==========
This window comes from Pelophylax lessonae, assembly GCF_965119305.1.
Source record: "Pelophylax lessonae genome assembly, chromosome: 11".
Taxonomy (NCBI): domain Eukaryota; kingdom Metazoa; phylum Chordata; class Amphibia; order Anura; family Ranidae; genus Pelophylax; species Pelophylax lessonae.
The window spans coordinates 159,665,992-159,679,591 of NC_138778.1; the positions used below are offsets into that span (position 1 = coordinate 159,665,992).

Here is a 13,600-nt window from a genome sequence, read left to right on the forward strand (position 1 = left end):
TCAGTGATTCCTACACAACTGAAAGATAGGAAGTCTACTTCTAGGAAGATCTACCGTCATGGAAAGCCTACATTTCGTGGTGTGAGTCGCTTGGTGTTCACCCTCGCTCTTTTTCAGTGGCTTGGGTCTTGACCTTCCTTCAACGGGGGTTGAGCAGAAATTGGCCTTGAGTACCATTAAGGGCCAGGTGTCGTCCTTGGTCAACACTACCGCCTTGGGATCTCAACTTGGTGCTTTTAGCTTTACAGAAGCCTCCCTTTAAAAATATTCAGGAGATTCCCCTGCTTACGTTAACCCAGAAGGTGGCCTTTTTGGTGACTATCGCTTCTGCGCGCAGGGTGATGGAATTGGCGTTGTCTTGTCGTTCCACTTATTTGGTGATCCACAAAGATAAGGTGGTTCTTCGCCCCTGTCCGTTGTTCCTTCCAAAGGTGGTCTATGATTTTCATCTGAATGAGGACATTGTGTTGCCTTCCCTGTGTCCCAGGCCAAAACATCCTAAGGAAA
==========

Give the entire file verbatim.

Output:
This window comes from Pelophylax lessonae, assembly GCF_965119305.1.
Source record: "Pelophylax lessonae genome assembly, chromosome: 11".
Taxonomy (NCBI): domain Eukaryota; kingdom Metazoa; phylum Chordata; class Amphibia; order Anura; family Ranidae; genus Pelophylax; species Pelophylax lessonae.
The window spans coordinates 159,665,992-159,679,591 of NC_138778.1; the positions used below are offsets into that span (position 1 = coordinate 159,665,992).

Here is a 13,600-nt window from a genome sequence, read left to right on the forward strand (position 1 = left end):
TCAGTGATTCCTACACAACTGAAAGATAGGAAGTCTACTTCTAGGAAGATCTACCGTCATGGAAAGCCTACATTTCGTGGTGTGAGTCGCTTGGTGTTCACCCTCGCTCTTTTTCAGTGGCTTGGGTCTTGACCTTCCTTCAACGGGGGTTGAGCAGAAATTGGCCTTGAGTACCATTAAGGGCCAGGTGTCGTCCTTGGTCAACACTACCGCCTTGGGATCTCAACTTGGTGCTTTTAGCTTTACAGAAGCCTCCCTTTAAAAATATTCAGGAGATTCCCCTGCTTACGTTAACCCAGAAGGTGGCCTTTTTGGTGACTATCGCTTCTGCGCGCAGGGTGATGGAATTGGCGTTGTCTTGTCGTTCCACTTATTTGGTGATCCACAAAGATAAGGTGGTTCTTCGCCCCTGTCCGTTGTTCCTTCCAAAGGTGGTCTATGATTTTCATCTGAATGAGGACATTGTGTTGCCTTCCCTGTGTCCCAGGCCAAAACATCCTAAGGAAA